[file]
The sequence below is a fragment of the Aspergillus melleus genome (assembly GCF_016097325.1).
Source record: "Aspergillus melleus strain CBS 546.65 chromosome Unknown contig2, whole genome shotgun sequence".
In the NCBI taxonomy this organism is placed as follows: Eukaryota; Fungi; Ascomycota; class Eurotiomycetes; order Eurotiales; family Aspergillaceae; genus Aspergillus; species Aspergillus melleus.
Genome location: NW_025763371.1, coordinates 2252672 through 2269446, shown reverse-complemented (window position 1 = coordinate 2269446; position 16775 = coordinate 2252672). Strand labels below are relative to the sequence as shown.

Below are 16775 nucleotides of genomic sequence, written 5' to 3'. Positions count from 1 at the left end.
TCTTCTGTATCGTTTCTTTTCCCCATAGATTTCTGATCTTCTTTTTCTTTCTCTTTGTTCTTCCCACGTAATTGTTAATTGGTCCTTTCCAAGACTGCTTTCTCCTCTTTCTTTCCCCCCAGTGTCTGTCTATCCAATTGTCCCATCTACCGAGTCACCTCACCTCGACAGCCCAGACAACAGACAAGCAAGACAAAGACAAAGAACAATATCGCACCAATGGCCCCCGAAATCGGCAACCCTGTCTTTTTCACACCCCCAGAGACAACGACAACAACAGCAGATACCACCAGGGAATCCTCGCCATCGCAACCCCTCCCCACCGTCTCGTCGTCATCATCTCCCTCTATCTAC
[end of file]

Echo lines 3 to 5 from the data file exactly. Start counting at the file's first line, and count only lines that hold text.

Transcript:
In the NCBI taxonomy this organism is placed as follows: Eukaryota; Fungi; Ascomycota; class Eurotiomycetes; order Eurotiales; family Aspergillaceae; genus Aspergillus; species Aspergillus melleus.
Genome location: NW_025763371.1, coordinates 2252672 through 2269446, shown reverse-complemented (window position 1 = coordinate 2269446; position 16775 = coordinate 2252672). Strand labels below are relative to the sequence as shown.

Below are 16775 nucleotides of genomic sequence, written 5' to 3'. Positions count from 1 at the left end.